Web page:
All posts by Jen Norman

Review: Two Gentlewomen of Verona (Dauntless City Theatre)

Photo from Two Gentlewomen of VeronaDauntless City Theatre presents an al fresco gender-bent Two Gentlewomen of Verona in Toronto

Theatre’s greatest triumph as a medium is getting us to engage in dialogue and ask questions. Dauntless City Theatre‘s latest production poses an age-old question: would it be awesome to do a gender-bent, inter-sectional feminist, immersive adaptation of Two Gentlemen of Verona with a dog wearing a tiny cowboy hat? Yes, yes it would.

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Review: Girl Crush (Musical Stage Company/CanStage)

Sharron MatthewsOne-person show takes to the Toronto stage with hopeful and funny messages

Just in case Shakespeare isn’t your jam (we won’t judge), Toronto’s High Park Amphitheatre provided a quick break from the Bard this week for local funny lady Sharron Matthews and her cabaret show Girl Crush. Co-produced by The Musical Stage Company and Canadian Stage, Sharron spends a delightful hour with us dishing out personal stories interwoven with melodic covers of old favourite tunes about heartbreak and insecurity.

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Lysistrata (how.dare.collective.) 2017 Toronto Fringe Review

The female cast of Lysistrata. L to R: Amanda Lundgren, Brittany Cope, Stella Saint, Amanda McKnight, Jenna FC

Burlesque, Greek Theatre, and Resistance collide in how.dare.collective’s adaptation of Lysistrata, performing as part of the Toronto Fringe Festival. First written and performed in ancient Athens by playwright Aristophanes, it is commonly found on the required reading list for most theatre undergrads. This production, however, is anything but a snoozer.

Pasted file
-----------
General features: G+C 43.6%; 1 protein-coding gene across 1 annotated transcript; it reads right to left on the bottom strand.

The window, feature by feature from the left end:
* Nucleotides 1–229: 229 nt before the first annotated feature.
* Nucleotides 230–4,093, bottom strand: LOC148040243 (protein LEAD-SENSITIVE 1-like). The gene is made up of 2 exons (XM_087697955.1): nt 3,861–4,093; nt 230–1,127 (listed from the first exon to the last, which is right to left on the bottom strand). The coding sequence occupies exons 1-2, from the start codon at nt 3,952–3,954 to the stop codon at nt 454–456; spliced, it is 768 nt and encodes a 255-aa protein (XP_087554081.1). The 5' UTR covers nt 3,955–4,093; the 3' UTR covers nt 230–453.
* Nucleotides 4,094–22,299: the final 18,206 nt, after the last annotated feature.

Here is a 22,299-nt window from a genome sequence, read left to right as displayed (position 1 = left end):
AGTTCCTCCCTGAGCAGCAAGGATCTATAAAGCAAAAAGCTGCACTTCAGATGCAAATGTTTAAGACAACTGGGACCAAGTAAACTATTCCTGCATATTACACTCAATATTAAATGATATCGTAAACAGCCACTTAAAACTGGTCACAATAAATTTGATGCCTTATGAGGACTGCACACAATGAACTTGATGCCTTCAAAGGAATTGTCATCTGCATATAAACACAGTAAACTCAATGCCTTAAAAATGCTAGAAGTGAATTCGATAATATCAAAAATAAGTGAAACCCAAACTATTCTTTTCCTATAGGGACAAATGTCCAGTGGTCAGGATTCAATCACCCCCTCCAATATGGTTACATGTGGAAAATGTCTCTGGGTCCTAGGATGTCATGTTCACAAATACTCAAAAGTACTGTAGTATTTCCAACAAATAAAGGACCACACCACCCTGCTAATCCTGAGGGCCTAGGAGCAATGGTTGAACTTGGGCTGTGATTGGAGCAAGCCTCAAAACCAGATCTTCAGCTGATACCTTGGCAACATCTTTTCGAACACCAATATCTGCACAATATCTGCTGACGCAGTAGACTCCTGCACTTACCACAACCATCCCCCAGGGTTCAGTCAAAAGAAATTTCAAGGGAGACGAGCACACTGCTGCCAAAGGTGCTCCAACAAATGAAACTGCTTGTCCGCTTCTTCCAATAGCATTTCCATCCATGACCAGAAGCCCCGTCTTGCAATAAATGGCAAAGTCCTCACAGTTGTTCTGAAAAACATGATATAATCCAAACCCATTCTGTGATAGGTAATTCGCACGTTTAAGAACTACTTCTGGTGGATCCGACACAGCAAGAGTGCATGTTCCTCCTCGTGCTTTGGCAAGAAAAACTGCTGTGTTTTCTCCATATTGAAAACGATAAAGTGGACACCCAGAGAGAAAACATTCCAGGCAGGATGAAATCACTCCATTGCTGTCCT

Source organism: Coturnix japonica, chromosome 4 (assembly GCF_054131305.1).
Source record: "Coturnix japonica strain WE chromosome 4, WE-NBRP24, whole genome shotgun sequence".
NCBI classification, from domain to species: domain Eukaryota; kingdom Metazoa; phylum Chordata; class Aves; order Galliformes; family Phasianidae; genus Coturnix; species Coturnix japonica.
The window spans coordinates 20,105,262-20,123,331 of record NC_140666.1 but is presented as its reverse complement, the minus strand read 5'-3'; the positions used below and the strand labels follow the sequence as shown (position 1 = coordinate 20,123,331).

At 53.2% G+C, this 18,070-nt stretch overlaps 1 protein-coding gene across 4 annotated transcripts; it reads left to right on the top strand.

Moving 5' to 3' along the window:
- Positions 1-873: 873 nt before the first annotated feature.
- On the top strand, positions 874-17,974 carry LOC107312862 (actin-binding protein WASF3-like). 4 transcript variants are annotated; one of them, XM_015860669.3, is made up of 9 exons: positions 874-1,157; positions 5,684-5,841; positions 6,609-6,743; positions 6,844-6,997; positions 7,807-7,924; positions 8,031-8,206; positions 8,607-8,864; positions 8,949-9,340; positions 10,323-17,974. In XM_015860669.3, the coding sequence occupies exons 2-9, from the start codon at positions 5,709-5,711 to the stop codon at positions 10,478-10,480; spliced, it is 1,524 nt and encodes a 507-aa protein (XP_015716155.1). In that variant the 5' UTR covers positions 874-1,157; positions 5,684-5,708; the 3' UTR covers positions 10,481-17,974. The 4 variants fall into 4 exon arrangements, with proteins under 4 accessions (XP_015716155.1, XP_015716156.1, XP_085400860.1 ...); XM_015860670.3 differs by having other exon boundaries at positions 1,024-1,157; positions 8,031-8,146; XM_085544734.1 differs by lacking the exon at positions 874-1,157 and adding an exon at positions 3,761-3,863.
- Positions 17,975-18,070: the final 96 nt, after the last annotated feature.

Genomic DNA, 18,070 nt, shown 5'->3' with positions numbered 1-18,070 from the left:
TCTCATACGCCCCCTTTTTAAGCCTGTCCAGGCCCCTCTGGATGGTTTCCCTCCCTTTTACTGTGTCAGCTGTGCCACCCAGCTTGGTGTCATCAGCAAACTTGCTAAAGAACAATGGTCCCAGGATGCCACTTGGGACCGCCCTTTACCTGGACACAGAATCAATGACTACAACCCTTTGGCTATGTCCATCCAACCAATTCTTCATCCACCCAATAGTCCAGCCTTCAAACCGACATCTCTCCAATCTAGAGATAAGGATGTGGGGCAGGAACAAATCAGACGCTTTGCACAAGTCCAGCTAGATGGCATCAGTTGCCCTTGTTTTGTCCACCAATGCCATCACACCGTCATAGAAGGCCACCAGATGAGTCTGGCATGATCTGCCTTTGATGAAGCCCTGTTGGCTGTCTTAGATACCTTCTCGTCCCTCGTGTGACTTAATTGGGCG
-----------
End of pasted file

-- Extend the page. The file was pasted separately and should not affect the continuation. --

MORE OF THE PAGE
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Shakespeare’s Ghostbusters (The Coincidence Men) 2017 Toronto Fringe Review

photo of Patrice Goodman Ralph MacLeod, Kerry Griffin, Tim Blair, Rob Hawke, Marcel St.Pierre, Gord Oxley, Jessica Perkins

What light from yonder window breaks? Slimer? Or so it goes in Shakespeare’s Ghostbusters, a retelling of the 80’s classic in Shakespearean verse put on by The Coincidence Men. Playing as part of the 2017 Toronto Fringe Festival, it is a show that, for all its poetry, pretty well speaks for itself.

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Review: Romeo and Juliet (Bard in the Park)

Bard in the Park tackles classic romance with wit and humour in Toronto’s Kew Gardens

Now in their 11th Season, Bard in the Park are community-based players that liven up Toronto’s Kew Gardens every summer with their performances. This year’s outing, Romeo and Juliet, is a well-rounded production with the courage to give the star-crossed lovers a little​ more life. While it is Shakespeare’s most famous romantic tragedy, Bard in the Park have staged a Romeo and Juliet that addresses the politics, comedy, and even hatred lurking within the antique text. It is a heartfelt performance, but with the cajones to veer into dark comedy. Shakespeare in the Park can often be harder than it looks. Continue reading Review: Romeo and Juliet (Bard in the Park)